IN the world of crossovers and off roaders, the Vauxhall Antara is the motoring equivalent of the Beast of Bodmin.

We are told it is out there, but just how many of us have seen it?

At least the beast is reckoned to have left some footprints.

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Seriously, I think I could count on two or maybe even the one hand just how many I have spotted on the road in the last 12 months.

To my mind, that, for a great many people, represents a missed opportunity.

Not like missing the Beatles playing atop the Apple Building in London in1969 or even Clive Mendonca's hat-trick in the 1998 play-off final, I grant you, but still something that might be regretted all the same.

You see, while the Antara might not be the best car in its class, it is also a long way off being the worst.

Given an overhaul last year, there's a new look on the outside and new equipment on the inside. Admittedly, it's not been subjected to the major surgery, but there's a new grille, fog lights, rear lights and a panel to protect the front and rear while off-roading.

Under the bonnet are two new diesel engines, both 2.2 CDTi units, but with differing levels of performance. The lesser of the two puts out 161bhp, while its bigger sibling offers 182bhp.

We were given the keys to the bigger of the two. Smooth and powerful, it had grunt both low down and high up the range, but I am sure I could have got by just as well with the smaller one.

What I couldn't get by with, however, was the gearbox, which wore me out every time I used it. I've heard it described as notchy, but to me it was like to hadn't ever seen a drop of oil. It's no exaggeration to say I felt physically exhausted after a trip to town and back.

The Antara’s steering’s a little light and the ride won’t be to everyone’s liking, but while it is true it’s a little on the firm side, it’s not exactly jarring. The car’s 4x4 system ensures there’s plenty of grip to be had and you can get a little playful with it if the mood takes you.

The interior, meanwhile, is nice to look at it, but investigate it a little closer and the quality lets it down a little, when compared with some of its rivals.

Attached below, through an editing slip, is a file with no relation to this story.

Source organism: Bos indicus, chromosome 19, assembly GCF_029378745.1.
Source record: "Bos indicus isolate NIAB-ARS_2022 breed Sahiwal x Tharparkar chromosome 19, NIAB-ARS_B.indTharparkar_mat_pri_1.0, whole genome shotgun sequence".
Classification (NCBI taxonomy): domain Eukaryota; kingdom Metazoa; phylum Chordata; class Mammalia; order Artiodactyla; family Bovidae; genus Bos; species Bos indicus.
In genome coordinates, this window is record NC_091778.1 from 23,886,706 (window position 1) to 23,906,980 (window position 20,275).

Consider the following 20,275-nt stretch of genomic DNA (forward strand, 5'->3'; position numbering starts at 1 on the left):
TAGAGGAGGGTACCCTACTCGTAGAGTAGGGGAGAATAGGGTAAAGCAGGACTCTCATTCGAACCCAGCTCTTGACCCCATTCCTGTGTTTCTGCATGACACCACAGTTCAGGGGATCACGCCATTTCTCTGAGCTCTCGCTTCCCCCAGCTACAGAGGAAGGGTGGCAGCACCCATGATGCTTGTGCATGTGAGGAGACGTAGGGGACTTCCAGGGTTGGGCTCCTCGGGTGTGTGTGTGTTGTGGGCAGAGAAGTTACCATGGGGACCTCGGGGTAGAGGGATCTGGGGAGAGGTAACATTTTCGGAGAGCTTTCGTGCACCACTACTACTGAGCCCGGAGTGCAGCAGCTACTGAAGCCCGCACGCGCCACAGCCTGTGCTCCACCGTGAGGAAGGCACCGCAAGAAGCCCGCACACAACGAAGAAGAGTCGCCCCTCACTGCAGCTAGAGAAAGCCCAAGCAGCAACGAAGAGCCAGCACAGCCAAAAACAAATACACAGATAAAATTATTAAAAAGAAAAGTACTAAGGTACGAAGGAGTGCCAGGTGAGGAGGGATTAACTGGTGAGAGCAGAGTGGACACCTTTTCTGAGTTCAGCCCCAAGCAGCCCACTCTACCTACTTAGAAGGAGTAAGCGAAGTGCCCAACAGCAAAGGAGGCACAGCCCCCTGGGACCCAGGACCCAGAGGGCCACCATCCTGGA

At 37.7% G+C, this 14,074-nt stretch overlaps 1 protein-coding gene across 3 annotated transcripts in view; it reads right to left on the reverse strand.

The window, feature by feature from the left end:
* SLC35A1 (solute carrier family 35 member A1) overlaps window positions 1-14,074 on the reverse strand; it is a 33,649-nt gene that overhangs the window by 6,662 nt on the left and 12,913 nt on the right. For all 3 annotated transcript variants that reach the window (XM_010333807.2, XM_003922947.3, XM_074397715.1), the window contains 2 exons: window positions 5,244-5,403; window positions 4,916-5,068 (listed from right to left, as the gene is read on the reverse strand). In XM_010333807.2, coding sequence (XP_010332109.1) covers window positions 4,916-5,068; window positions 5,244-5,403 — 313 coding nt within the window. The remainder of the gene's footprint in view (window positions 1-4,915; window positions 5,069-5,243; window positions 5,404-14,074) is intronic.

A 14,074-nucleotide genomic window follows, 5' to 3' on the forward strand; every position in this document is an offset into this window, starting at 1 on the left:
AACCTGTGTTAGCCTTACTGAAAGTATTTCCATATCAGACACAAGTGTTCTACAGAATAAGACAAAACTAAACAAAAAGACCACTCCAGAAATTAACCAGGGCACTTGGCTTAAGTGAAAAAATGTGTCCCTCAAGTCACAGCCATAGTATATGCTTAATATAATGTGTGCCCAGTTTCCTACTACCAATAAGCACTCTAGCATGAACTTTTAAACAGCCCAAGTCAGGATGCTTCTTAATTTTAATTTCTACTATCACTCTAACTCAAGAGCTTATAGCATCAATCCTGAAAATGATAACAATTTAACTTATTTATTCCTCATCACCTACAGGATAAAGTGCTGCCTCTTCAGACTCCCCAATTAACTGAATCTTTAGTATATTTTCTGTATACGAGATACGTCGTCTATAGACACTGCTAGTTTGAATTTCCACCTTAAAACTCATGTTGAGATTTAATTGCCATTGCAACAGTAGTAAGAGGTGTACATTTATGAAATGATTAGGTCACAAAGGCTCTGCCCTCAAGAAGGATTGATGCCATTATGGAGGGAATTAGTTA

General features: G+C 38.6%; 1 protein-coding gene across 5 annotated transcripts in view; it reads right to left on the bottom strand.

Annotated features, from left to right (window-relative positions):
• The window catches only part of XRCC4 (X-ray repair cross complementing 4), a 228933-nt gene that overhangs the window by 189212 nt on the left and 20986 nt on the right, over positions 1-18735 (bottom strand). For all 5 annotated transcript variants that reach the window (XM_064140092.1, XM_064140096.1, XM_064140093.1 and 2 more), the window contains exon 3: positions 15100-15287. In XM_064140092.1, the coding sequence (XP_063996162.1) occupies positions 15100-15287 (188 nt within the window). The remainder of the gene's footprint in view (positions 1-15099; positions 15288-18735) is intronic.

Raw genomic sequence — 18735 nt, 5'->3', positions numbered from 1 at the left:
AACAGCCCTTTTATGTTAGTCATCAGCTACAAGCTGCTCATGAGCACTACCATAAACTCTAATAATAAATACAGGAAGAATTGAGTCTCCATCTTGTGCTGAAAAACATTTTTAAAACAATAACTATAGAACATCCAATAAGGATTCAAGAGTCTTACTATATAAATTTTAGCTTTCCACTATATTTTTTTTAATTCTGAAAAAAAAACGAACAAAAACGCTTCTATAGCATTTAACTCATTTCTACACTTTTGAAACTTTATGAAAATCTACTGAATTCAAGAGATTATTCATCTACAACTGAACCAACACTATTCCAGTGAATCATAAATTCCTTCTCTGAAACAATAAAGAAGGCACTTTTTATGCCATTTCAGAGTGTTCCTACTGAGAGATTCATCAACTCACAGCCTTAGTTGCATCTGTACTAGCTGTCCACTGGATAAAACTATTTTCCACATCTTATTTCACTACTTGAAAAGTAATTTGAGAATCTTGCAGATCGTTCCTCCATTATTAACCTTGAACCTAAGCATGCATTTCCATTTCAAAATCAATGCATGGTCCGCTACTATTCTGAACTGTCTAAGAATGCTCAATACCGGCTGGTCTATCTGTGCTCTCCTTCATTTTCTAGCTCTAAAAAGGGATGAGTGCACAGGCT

Things aren’t exactly going to fall off in your hands, but the likes of the heater controls and a few of the other switches are a little lightweight in their construction.

The Antara has a decent sound system, which combines a bright and modern-looking satellite navigation system. However, the unit itself, a touchscreen affair, is a little overly-complicated to operate.

When it comes to space, you can seat five in comfort. We went on quite a long journey with my two kids and mother-in-law in the rear and, unlike with some other cars, where the middle seat is just for decoration, she never complained once about being poked in the ribs by the little ones.

The boot has quite a high floor, so that impinges on the amount and size of things you can load up with, but we still managed to get two bikes and related paraphernalia in without much fuss. In any case, if you need extra room, you can just drop the seats down, as was the case when I took a washing machine to the dump.

While the Antara doesn’t tick all the boxes in the way some of its rivals might, if you want something a little different that has more pluses than minuses then I don’t think you would have any real regrets. The only issue might be tracking one down first.


ENGINE: 2.2 CDTi MAX POWER: 184bhp MAX TORQUE: 295lb/ft MAX SPEED: 124mph 0-60MPH: 9.6 secs AVERAGE FUEL CONSUMPTION: 42.8mpg (combined) CO2: 175g/km EQUIPMENT (includes): Switchable Electronic Stability Programme (ESP); Anti-lock Braking System (ABS); Descent Control System (DCS); Traction Control (TC); Hill Start Assist (HSA); Airbags; Electronic climate control; Electrically heated front seats; Three-spoke leather steering wheel; Front fog lights; Dark-tinted glass; Automatic self-levelling suspension; Electric parking brake; Touchscreen MP3 compatible CD player with satellite navigation; 19ins alloys; Remote control alarm; Xenon headlights; Leather seat facings.